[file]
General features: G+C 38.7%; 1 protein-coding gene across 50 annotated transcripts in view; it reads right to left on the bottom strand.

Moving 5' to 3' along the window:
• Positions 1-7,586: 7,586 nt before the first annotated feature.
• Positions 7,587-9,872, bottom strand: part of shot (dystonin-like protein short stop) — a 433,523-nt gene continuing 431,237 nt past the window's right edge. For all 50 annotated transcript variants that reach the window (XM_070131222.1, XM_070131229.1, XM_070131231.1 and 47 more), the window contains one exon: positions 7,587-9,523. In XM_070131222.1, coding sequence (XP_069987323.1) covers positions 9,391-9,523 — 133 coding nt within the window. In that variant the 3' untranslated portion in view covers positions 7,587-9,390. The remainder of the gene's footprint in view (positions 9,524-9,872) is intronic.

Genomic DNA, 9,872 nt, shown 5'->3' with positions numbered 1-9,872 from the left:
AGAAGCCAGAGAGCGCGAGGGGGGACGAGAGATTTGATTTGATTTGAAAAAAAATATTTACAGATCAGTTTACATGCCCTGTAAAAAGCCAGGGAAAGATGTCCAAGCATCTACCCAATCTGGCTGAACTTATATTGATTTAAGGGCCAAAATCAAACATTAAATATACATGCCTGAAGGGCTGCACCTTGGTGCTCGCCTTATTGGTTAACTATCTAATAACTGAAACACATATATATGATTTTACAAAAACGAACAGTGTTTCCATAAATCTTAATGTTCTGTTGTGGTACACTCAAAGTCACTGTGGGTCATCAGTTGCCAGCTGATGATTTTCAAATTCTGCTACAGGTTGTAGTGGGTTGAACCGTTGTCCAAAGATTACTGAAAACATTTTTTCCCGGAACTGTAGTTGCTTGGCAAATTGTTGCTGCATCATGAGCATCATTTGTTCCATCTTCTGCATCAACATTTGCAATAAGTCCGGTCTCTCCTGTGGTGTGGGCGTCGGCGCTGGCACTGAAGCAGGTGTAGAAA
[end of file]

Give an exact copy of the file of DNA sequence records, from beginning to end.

General features: G+C 38.7%; 1 protein-coding gene across 50 annotated transcripts in view; it reads right to left on the bottom strand.

Moving 5' to 3' along the window:
• Positions 1-7,586: 7,586 nt before the first annotated feature.
• Positions 7,587-9,872, bottom strand: part of shot (dystonin-like protein short stop) — a 433,523-nt gene continuing 431,237 nt past the window's right edge. For all 50 annotated transcript variants that reach the window (XM_070131222.1, XM_070131229.1, XM_070131231.1 and 47 more), the window contains one exon: positions 7,587-9,523. In XM_070131222.1, coding sequence (XP_069987323.1) covers positions 9,391-9,523 — 133 coding nt within the window. In that variant the 3' untranslated portion in view covers positions 7,587-9,390. The remainder of the gene's footprint in view (positions 9,524-9,872) is intronic.

Genomic DNA, 9,872 nt, shown 5'->3' with positions numbered 1-9,872 from the left:
AGAAGCCAGAGAGCGCGAGGGGGGACGAGAGATTTGATTTGATTTGAAAAAAAATATTTACAGATCAGTTTACATGCCCTGTAAAAAGCCAGGGAAAGATGTCCAAGCATCTACCCAATCTGGCTGAACTTATATTGATTTAAGGGCCAAAATCAAACATTAAATATACATGCCTGAAGGGCTGCACCTTGGTGCTCGCCTTATTGGTTAACTATCTAATAACTGAAACACATATATATGATTTTACAAAAACGAACAGTGTTTCCATAAATCTTAATGTTCTGTTGTGGTACACTCAAAGTCACTGTGGGTCATCAGTTGCCAGCTGATGATTTTCAAATTCTGCTACAGGTTGTAGTGGGTTGAACCGTTGTCCAAAGATTACTGAAAACATTTTTTCCCGGAACTGTAGTTGCTTGGCAAATTGTTGCTGCATCATGAGCATCATTTGTTCCATCTTCTGCATCAACATTTGCAATAAGTCCGGTCTCTCCTGTGGTGTGGGCGTCGGCGCTGGCACTGAAGCAGGTGTAGAAA